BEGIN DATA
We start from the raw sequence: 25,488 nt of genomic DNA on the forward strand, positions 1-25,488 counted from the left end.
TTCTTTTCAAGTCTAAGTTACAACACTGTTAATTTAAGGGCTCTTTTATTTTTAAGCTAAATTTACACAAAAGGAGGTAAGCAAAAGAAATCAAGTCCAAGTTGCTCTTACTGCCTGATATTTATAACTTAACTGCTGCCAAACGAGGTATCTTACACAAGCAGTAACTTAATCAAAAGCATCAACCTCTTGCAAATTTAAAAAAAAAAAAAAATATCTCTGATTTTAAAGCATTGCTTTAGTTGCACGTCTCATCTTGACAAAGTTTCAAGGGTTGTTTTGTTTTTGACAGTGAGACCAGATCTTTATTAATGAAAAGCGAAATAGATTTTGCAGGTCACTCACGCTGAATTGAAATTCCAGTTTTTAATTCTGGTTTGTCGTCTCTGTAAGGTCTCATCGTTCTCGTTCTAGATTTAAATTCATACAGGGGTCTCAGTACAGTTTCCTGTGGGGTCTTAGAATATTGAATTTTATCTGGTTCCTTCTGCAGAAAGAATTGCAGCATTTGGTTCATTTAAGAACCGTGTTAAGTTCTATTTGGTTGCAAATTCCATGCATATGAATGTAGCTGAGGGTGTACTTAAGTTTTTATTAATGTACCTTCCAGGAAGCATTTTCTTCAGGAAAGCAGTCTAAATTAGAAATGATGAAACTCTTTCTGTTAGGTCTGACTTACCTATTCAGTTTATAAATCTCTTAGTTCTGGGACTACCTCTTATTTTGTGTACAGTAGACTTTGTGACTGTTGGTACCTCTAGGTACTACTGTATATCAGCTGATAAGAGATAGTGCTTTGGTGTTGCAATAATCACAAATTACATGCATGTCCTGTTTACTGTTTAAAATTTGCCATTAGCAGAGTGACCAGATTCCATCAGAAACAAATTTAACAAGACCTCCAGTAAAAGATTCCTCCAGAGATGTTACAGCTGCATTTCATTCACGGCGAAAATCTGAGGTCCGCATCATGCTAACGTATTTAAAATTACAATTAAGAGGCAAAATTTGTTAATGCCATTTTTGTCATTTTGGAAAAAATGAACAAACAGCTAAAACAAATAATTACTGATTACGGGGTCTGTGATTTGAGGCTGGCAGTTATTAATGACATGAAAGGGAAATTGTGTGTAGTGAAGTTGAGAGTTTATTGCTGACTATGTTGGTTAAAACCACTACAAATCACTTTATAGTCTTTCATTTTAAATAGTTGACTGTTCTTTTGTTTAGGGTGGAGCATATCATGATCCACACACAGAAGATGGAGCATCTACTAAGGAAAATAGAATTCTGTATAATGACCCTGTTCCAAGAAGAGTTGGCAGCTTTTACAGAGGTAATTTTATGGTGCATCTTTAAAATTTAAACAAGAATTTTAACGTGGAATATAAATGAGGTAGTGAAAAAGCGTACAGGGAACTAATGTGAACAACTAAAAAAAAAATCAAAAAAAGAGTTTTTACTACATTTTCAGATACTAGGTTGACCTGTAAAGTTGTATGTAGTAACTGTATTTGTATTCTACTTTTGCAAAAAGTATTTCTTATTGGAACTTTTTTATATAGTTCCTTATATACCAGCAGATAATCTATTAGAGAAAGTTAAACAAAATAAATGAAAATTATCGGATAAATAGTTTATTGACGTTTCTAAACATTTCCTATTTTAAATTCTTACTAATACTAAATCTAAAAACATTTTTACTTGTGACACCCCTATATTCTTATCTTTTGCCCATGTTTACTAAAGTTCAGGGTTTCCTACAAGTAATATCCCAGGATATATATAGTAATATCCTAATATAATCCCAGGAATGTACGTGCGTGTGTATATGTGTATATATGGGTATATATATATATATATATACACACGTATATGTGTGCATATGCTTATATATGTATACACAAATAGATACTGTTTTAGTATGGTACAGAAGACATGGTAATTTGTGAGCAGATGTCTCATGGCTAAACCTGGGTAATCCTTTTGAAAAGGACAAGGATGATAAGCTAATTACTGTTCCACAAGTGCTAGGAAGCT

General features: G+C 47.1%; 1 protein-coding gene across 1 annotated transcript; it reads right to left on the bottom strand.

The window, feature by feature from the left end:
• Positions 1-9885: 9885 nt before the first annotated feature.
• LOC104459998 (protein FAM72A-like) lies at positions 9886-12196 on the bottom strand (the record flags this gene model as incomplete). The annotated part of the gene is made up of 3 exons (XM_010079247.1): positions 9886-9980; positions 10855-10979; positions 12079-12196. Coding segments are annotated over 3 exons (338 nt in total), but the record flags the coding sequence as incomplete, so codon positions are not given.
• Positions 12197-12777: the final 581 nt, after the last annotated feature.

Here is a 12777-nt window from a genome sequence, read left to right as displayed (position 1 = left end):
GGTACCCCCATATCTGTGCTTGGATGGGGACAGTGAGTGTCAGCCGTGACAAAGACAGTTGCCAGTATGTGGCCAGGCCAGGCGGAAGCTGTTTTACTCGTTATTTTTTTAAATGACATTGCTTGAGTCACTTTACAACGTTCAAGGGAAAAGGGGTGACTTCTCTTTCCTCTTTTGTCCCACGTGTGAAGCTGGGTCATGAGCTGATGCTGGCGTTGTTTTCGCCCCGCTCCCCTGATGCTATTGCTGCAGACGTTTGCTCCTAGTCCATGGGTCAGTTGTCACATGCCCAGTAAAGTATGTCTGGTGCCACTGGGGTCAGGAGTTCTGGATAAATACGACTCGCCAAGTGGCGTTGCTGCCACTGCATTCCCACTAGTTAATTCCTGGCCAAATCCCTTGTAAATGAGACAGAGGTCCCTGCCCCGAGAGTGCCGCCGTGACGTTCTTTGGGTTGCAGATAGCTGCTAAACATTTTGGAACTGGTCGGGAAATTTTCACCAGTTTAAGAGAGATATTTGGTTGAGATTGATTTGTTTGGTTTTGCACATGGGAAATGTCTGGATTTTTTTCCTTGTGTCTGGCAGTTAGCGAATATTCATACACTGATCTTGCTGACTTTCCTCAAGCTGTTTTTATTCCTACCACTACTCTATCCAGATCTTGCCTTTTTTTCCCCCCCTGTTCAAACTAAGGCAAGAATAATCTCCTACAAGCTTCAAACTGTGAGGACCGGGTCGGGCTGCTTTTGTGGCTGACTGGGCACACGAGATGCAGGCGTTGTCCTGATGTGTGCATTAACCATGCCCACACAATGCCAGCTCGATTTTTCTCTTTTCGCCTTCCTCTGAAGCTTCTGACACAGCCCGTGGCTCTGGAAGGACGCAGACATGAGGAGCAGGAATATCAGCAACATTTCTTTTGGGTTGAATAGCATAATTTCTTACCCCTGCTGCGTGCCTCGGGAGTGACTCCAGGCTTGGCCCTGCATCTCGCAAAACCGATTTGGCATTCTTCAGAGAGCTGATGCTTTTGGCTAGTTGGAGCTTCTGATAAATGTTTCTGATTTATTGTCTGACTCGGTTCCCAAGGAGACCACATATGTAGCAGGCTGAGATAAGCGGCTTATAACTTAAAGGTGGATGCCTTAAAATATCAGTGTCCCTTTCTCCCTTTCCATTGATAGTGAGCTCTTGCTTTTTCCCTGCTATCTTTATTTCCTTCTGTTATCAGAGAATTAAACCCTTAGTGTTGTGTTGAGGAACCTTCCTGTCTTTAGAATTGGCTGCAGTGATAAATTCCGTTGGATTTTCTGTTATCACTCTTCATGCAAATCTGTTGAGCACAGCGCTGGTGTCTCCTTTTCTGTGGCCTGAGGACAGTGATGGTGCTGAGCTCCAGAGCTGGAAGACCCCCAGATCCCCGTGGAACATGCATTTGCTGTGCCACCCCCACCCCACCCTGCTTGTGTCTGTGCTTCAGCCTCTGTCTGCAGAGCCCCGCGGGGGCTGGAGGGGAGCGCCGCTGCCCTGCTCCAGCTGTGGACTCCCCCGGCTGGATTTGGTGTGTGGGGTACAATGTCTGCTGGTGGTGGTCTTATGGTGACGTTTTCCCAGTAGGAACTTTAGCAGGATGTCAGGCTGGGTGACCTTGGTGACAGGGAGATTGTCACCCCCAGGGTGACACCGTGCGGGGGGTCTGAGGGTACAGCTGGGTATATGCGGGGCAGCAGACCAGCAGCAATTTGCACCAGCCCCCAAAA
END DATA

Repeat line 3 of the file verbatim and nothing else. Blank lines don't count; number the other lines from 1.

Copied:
General features: G+C 47.1%; 1 protein-coding gene across 1 annotated transcript; it reads right to left on the bottom strand.